“John, whom I beheaded, has been raised.”

This is the Gospel of Mark’s preface before we hear the plot synopsis of the Richard Strauss opera Salome.

The Herod in the Gospel lesson is the son of Herod the Great, Herod Antipas.  Antipas wanted to be king of all Judea, like his father, but he had a brother who also wanted the same thing and another brother who also had a claim. When they gathered in Rome, the emperor didn’t think any of them was as talented or as trustworthy as their father, so he split up Herod’s kingdom and made none of them king. The oldest brother got Jerusalem, and Antipas got the consolation prize of being tetrarch of Galilee. What does tetrarch mean? Well, it is a Roman name for an officer in charge of an area. AND it definitely does not mean king.

herod and salomeSo we have the image of a man born to privilege and some power, who definitely wants more of both, but is afraid of losing them both. Sort of a run-of-the-mill kind of guy in our country nowadays, especially in New York City, where I lived until recently. You can see it in the kind of games he plays with his friends and his use of the young woman: a feeling of entitlement that is heightened by fear of losing his privilege.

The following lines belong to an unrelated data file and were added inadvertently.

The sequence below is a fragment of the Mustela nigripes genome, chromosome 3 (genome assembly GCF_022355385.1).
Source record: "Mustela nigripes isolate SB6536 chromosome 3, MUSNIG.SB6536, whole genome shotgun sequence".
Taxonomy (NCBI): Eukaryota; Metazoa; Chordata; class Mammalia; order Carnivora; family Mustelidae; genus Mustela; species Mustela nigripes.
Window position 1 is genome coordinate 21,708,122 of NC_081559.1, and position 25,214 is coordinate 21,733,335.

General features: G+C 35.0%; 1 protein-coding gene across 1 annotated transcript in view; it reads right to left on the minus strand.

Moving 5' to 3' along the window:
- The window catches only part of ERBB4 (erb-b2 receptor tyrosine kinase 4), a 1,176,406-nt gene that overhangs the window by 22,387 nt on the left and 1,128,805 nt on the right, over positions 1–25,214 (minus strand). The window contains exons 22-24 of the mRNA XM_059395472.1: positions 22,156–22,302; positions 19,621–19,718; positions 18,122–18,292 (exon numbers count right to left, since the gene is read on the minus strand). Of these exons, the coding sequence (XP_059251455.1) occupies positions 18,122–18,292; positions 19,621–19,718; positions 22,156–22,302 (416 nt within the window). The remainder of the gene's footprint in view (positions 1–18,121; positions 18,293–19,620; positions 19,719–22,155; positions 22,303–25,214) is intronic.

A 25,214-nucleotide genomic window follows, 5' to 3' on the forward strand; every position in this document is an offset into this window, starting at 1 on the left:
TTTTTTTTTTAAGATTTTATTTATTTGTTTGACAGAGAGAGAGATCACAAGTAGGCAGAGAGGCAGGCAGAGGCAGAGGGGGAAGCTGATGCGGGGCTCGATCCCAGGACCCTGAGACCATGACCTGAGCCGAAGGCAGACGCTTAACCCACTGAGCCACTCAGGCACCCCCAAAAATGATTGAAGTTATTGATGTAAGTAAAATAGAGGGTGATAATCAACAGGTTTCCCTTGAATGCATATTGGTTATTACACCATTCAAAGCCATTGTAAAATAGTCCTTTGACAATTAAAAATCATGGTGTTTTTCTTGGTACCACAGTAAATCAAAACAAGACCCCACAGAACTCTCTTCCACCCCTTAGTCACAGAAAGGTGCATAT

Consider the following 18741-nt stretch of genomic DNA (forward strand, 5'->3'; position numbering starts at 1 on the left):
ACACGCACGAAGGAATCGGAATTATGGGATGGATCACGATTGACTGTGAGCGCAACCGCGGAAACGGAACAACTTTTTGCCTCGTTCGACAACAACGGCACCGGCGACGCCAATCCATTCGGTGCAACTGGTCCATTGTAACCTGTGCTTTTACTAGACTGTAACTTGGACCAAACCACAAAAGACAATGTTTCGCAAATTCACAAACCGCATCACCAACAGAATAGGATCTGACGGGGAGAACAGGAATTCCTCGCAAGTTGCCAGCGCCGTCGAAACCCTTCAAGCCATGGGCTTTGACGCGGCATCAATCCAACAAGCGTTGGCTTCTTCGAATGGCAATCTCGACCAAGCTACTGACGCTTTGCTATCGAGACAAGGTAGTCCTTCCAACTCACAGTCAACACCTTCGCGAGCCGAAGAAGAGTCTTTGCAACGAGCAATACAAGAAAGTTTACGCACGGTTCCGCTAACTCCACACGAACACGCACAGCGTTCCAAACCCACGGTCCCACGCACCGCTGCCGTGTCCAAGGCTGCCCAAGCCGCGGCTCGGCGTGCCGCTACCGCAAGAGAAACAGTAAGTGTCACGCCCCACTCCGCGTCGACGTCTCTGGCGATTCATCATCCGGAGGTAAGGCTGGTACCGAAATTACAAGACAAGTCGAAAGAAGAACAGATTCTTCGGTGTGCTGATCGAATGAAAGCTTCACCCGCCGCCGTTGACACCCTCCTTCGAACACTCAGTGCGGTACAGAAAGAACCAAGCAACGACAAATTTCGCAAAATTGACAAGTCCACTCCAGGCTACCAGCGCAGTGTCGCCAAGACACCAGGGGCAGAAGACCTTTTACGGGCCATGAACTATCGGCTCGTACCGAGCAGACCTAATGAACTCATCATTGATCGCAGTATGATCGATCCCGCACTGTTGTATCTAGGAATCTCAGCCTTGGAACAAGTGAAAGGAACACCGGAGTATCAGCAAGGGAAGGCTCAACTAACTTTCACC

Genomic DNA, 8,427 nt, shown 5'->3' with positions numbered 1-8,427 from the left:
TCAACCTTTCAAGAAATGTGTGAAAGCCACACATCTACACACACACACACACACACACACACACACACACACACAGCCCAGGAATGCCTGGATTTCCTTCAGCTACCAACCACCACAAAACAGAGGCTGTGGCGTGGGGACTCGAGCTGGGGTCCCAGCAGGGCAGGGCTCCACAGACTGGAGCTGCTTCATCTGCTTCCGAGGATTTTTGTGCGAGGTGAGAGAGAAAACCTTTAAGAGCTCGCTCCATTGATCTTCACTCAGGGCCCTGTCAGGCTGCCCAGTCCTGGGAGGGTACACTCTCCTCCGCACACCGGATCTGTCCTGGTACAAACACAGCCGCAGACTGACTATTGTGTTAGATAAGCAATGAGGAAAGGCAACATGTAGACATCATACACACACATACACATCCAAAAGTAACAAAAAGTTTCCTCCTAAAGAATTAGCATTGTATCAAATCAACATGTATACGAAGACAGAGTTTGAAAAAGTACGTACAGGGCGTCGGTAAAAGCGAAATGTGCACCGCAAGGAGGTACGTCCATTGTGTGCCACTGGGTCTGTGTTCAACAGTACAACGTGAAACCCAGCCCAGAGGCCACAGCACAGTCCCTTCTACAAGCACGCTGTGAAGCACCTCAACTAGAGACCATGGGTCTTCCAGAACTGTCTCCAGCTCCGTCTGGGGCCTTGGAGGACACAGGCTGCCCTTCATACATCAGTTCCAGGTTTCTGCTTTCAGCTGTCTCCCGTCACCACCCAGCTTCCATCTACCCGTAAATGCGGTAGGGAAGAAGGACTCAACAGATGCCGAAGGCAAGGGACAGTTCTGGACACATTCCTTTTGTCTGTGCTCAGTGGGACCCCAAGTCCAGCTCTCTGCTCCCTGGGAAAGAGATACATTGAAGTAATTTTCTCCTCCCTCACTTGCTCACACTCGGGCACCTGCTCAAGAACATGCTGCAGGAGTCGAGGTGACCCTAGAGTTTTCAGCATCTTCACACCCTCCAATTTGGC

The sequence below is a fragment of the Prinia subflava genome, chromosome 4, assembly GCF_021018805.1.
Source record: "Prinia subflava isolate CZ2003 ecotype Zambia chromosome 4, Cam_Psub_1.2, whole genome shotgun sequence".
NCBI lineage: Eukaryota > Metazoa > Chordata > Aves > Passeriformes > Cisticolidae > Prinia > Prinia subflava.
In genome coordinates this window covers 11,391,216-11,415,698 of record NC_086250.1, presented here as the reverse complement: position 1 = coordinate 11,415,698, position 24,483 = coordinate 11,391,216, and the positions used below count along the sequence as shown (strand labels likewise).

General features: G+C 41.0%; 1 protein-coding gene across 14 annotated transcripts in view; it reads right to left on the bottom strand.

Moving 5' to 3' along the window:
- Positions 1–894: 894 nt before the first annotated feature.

John, who we know as John the Baptist, spent his life reminding people of the truth: the God of love is the center of all, not anyone else, not any person, no matter how powerful. John called people to repentance, and he pointed out things; things that were uncomfortable, because they were true.

The Herods were all Roman clients and it was to the Roman Empire that they owed their loyalty. Herod Antipas was challenged by John to attend to the God of Israel, the God who heard the poor and brought them out of Egypt, the God who led them beyond the fear of any human being. Herod was challenged by that truth—then he listened to his fear. His fear of the Romans, his fear of losing privilege.  He has the power, he has the soldiers, and he has to silence John, the reminder of the truth, so he had him taken into custody.

He goes home, he has some friends, and cronies and affiliates over, and we have the Strauss opera. It’s a tragedy, and often the tragedy is understood as the dilemma of Herod’s choice as to whether to behead John the Baptist. But the real tragedy is his running from the truth to protect his privilege.

The lesson starts, “King Herod heard of it.”  Heard of what? The only thing this can be referring to is what we heard in the previous passage last week. In that passage, after Jesus sent out his disciples in pairs, we have these two verses: “So they went out and proclaimed that all should repent. They cast out many demons and anointed with oil many who were sick and cured them.”